Benchmarking Corporate Real Estate Data to Drive Sustainability Excellence: “You Can’t Manage What You Can’t Measure”

February 24, 2011

Benchmarking is essential to create a real estate strategy that ultimately can drive sustainability excellence…to get where you want to go, you have to know where you are starting from.

The primary purpose of benchmarking corporate real estate data is to discover areas of underperformance (both relative to relative to leased and owned assets within your portfolio as well as relative to industry standard by building type, industry, and geography), investigate the reasons for this, set goals, and develop improvement initiatives to achieve those goals.

Benchmarking is not usually a one-time exercise. Regular benchmarking on an annual basis is key to achieving goals and continuous improvement.

Throughout the benchmarking process you have to keep in mind the axiom, “you can’t manage what you can’t measure,” and that the purpose is not measurement for it’s own sake, but measurement to manage for greater sustainability.

In a monthly webinar by the Sustainability Roundtable, Inc. (SR Inc.) in October 2010 entitled, “KPIs and Benchmarking Portfolio-wide” we cited sustainability key performance indicators (KPIs) in the most common categories, include:

Operations (energy, water, waste, and space utilization)

Financial (capital investments, savings generated, operational investment of savings, return requirements/criteria)

Environment (indoor air quality, GHG emissions, and land use)

People (sustainability expertise, occupant engagement, alternative workplace options & utilization and occupant absenteeism)

The fundamental barrier to benchmarking is the difficulty to obtain reliable data, both for the assets to be benchmarked and for the benchmarks to be used. The critical steps to start an effective benchmarking program for real estate sustainability are:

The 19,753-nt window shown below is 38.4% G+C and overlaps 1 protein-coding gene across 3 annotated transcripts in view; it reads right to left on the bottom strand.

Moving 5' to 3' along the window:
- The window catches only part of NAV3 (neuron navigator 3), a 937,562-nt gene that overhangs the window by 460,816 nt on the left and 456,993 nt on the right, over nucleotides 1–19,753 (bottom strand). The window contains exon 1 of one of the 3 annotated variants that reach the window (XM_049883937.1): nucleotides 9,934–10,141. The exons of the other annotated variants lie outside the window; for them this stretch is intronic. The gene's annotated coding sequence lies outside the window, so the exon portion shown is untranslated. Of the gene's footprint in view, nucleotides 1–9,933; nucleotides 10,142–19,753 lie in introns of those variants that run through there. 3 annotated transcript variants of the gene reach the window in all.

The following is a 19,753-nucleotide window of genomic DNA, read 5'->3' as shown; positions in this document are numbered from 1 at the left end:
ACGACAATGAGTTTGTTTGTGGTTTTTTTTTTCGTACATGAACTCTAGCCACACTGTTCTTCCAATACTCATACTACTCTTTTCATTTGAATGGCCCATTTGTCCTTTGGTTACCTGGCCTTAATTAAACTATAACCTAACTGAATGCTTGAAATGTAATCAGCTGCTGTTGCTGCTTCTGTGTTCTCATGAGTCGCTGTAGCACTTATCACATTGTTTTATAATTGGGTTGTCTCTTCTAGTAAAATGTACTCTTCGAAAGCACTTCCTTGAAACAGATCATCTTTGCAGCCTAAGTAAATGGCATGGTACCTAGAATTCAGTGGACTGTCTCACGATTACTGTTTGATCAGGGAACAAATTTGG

Establish KPIs, or review them if these exist already, to evaluate whether or not you’re making progress across key impact areas. If not, select the appropriate common KPIs relevant to the company’s specific business model, product, and needs.

Determine whether the data for these KPIs exist within the enterprise, and if not, implement a longitudinal measurement and collection program to gather and track data.

Create a data repository (not spreadsheets) to collect and analyze the data, determine its completeness and reliability, and assure data quality.

Select the set(s) of external benchmarking data you will use, and ensure that these will be updated and available in the future.

Analyze the data and compare them to the benchmark set.

Publish the results to the teams responsible for data collection, and for facility and asset management. This establishes a baseline.

Set meaningful short, medium and long-term improvement goals, to position your assets and your portfolio where you want them to be.

Some of the more commonly used metrics are:

Energy use (all types, gigajoules per square foot per year)

Water use (gallons per square foot per year)

Waste to landfill (pounds per square foot per year)

Carbon dioxide equivalent, CO2e (pounds per square foot per year)

Air quality (particulates and other pollutants, parts per million)

Some available resources for benchmarking information can be found at:

BOMA’s Experience Exchange Report (EER) service – $279 Per Year

CoreNet Global Real Estate Benchmarking (REB) Portal – $175-275/Building

ENERGY STAR Portfolio Manager – FREE

Climate Disclosure Project – Cost Varies by Level of Inquiry

Corporate Global Reporting Initiative (GRI) Reports – FREE

Michael Gresty, SR Inc.’s Executive Vice President of Research and Consulting, notes that, “each one of the benchmarking steps are essential to create a process that empowers executives and staff with actionable information to support decision-making. Doing this is difficult—if it were easy, everyone would have done it already—but essential to the effective management of real estate assets for greater sustainability. Benchmarking is not an end in itself, but without it, it is impossible for managers to set robust goals to measure progress.”

Corporate real estate professionals who are serious about creating sustainable enterprise value from real estate assets ensure that they have a meaningful benchmarking program in place, and are committed to it long-term because, “you can’t manage what you can’t measure.”

Larry Simpson

Executive Vice President

Sustainability Roundtable, Inc.